The holiday famous for first downs and second helpings arrives to find south-central Kansas richly blessed, even as it continues to shake off the Great Recession and deal with the disappointments of Boeing’s planned exit and Hawker Beechcraft’s ongoing bankruptcy.
As friends and loved ones gather together, there are some collective blessings to count this Thanksgiving Day 2012 in Wichita. Among them:
• The election that seemed as if it would never end finally did. It left scars and bitterness but also a new clarity regarding what needs to be done. Those offering holiday prayers might put in a good word for continuing good will, which will be essential given the fiscal challenges ahead for our leaders at the federal, state and local levels.
• The economy is showing signs of real improvement at last. Just the past few days have provided news of the decline in the state’s unemployment rate to 5.7 percent in October (compared with 5.9 percent in September and 6.6 percent in October 2011), and of the continuing trend of increased sales of area new and existing homes.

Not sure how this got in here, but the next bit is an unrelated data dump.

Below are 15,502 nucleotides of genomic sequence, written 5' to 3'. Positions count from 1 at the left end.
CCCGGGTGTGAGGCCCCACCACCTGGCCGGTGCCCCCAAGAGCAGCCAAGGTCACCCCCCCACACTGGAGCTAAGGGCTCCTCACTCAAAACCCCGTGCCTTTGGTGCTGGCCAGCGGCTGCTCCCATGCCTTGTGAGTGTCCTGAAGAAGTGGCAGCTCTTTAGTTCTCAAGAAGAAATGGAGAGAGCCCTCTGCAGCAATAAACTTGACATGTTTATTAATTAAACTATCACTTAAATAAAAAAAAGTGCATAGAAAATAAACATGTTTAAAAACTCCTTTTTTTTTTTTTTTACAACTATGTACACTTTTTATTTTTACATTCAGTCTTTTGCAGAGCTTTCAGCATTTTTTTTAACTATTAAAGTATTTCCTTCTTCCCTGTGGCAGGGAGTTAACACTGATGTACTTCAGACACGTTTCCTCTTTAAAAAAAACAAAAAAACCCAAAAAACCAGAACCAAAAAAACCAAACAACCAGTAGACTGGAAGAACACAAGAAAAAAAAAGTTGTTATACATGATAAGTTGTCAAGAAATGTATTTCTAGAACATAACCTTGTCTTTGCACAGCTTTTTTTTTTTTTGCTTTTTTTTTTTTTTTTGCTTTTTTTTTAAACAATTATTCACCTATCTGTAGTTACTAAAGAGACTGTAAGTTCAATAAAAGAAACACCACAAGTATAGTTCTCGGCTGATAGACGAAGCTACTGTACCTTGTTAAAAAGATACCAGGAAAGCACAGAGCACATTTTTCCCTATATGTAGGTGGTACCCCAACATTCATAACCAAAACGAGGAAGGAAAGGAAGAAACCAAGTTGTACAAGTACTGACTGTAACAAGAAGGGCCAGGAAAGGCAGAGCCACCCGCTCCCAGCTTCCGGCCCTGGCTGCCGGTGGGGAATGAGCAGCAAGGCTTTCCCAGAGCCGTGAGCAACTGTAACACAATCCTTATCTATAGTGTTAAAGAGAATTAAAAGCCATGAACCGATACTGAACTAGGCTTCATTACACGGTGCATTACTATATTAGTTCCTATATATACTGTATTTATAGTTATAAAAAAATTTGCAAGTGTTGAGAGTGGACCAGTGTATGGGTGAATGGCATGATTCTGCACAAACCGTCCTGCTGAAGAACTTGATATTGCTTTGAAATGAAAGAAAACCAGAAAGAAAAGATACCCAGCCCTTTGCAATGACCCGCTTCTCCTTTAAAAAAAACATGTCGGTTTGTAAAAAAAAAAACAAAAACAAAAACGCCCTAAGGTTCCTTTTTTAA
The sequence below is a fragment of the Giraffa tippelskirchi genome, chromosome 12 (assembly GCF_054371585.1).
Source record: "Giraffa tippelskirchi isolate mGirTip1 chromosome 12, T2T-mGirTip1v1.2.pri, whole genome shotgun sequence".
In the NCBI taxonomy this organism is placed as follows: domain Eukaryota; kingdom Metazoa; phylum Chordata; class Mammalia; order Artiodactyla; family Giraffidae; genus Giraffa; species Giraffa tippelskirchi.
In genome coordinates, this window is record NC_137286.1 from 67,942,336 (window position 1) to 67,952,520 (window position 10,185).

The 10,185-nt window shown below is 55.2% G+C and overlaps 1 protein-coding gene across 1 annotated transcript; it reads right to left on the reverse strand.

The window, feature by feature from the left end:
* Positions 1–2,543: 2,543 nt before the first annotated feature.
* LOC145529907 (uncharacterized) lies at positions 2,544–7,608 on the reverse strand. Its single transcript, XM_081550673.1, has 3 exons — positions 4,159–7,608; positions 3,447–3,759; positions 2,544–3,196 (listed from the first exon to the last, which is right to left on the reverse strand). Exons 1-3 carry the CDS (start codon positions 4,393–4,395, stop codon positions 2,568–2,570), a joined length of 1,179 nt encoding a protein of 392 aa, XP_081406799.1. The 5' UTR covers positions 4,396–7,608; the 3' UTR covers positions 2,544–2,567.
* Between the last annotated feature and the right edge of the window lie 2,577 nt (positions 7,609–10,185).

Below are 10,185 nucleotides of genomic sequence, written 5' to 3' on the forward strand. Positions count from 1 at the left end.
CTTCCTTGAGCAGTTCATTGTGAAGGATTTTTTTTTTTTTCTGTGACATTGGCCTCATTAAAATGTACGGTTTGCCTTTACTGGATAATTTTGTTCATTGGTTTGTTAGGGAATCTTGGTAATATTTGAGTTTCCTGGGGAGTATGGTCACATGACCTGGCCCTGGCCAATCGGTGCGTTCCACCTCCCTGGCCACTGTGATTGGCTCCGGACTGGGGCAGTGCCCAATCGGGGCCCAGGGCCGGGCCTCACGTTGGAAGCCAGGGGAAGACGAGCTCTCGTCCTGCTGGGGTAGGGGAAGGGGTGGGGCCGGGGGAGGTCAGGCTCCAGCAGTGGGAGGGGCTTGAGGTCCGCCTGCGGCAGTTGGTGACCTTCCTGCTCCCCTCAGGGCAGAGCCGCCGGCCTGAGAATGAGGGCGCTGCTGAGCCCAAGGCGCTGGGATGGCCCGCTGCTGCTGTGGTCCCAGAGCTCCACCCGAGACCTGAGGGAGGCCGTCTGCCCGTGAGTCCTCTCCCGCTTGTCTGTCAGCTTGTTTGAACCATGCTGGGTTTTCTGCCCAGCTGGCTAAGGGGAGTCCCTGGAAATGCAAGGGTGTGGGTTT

• Southwest Airlines is coming to Wichita. Realizing a two-decade dream for Wichita Mid-Continent Airport and the region, the low-fare carrier announced Monday it will operate five daily flights as of June 2, with service to Dallas Love Field, Chicago Midway Airport and Las Vegas. Area businesses and wallets will benefit.
• United Way of the Plains met its latest goal. By pledging $15.6 million, south-central Kansans ensured that the organization will be there for the 87 programs it helps fund at 35 agencies. What a way for the generous community to celebrate United Way’s 90th anniversary in Wichita.
• The Greater Wichita YMCA just keeps growing. On Dec. 10 it will open the new $23 million Robert D. Love Downtown YMCA, and it recently completed $5 million in renovations at the Richard A. DeVore South YMCA with plans to add fields, an indoor soccer complex and more at the site. In a further show of strength, the Y also wants to mobilize its 155,000 members to volunteer on behalf of youth and community health.
• April’s EF-3 tornado hit hard but took no lives. The community was at its best during the aftermath, as first responders, government officials, utility crews, churches, charities and volunteers mobilized in Oaklawn and elsewhere. Spirit AeroSystems showed its resilience, sustaining heavy damage yet resuming production within days. Of the show of support, one resident concluded: “There is still some good in mankind.”
Amen to that.
And Happy Thanksgiving.
For the editorial board, Rhonda Holman